Dynamic Decision Making in Complex Task Environments: Principles and Neural Mechanisms
Final rept. 1 Jul 2007-30 Jun 2012
STANFORD UNIV CA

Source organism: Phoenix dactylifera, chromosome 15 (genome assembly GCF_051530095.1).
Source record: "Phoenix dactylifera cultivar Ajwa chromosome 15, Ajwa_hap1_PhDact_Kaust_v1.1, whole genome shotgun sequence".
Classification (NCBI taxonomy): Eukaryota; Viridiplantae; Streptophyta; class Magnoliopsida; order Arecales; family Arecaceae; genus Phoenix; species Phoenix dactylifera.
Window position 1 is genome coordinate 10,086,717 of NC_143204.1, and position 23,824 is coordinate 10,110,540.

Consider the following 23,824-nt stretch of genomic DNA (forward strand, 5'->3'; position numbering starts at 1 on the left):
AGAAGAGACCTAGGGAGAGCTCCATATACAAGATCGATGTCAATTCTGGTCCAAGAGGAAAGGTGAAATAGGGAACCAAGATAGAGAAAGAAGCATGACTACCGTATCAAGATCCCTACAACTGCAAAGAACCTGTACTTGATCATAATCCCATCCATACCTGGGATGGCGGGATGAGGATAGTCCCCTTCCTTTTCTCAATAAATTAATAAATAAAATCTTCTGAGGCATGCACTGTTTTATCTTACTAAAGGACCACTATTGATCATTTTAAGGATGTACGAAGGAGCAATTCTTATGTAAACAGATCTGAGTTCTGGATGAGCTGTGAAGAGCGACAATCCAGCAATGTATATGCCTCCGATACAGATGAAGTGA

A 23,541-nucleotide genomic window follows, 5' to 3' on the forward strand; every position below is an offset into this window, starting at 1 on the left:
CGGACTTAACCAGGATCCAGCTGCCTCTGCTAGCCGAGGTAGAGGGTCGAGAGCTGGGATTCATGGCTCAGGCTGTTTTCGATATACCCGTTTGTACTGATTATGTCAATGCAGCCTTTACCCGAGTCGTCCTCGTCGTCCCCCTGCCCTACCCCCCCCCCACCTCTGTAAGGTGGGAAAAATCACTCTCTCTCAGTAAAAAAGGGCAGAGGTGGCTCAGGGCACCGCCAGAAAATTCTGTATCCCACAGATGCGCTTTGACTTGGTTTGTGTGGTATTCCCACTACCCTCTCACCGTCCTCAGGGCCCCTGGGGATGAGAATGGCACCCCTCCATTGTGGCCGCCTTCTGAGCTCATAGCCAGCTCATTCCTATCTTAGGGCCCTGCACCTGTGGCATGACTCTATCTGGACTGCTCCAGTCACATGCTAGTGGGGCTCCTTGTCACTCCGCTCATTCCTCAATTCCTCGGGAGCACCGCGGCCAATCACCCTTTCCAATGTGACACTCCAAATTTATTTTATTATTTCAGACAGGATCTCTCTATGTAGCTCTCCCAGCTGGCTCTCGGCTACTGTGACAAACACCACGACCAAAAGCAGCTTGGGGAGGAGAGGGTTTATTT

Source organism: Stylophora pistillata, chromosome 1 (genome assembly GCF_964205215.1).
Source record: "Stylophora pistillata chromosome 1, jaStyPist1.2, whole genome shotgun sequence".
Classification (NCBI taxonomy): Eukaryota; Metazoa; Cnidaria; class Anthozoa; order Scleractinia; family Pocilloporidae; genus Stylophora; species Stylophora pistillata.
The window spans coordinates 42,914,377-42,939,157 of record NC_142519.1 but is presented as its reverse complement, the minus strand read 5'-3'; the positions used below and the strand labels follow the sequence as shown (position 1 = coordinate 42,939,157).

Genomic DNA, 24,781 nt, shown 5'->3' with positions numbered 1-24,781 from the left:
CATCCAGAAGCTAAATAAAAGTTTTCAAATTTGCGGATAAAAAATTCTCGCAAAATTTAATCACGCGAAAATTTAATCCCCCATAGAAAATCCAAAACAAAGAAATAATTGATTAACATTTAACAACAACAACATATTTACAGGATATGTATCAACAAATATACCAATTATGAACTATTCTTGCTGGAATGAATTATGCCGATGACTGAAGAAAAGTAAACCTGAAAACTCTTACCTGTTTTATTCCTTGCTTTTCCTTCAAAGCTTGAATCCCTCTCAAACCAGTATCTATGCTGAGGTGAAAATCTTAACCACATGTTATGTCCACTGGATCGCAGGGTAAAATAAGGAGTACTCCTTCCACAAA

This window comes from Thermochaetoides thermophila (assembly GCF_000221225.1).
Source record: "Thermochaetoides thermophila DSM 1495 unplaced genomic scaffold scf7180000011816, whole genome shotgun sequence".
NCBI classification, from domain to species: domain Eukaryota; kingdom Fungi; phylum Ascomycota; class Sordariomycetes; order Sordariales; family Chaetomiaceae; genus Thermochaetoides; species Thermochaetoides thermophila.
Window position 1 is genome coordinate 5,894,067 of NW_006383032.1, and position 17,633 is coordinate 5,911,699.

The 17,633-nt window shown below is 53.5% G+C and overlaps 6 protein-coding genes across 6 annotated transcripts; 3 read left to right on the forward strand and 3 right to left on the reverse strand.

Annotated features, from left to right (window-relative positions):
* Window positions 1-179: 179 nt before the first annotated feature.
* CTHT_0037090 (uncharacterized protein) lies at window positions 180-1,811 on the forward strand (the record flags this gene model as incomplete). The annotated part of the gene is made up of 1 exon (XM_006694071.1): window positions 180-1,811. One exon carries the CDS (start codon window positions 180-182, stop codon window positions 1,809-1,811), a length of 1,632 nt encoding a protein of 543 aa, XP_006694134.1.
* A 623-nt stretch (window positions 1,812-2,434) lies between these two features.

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We investigated the nature of human decision making in the leaky competing accumulator LCA model, a model that links behavior to underlying neural activity through abstract dynamical models in which noisy evidence is accumulated toward a decision, subject to leak and inhibition. The model predicts that evidence coming at different times can receive differential weight, and decisions outcomes should exhibit a mixture of discreteness and continuity. These predictions were confirmed across several studies using more complex task settings than previous studies. Additional studies investigated the optimization of decision making within a simplified reduction of the LCA, while others uncovered evidence establishing how differential payoff information affects decision making. Still other studies investigated the brain basis of decision making, using neuronal recording methods and noninvasive human brain activity measurement methods. Findings from these studies revealed that reward information can change the starting point of evidence integration and that evidence selection and integration are interwoven in the process of reaching a decision.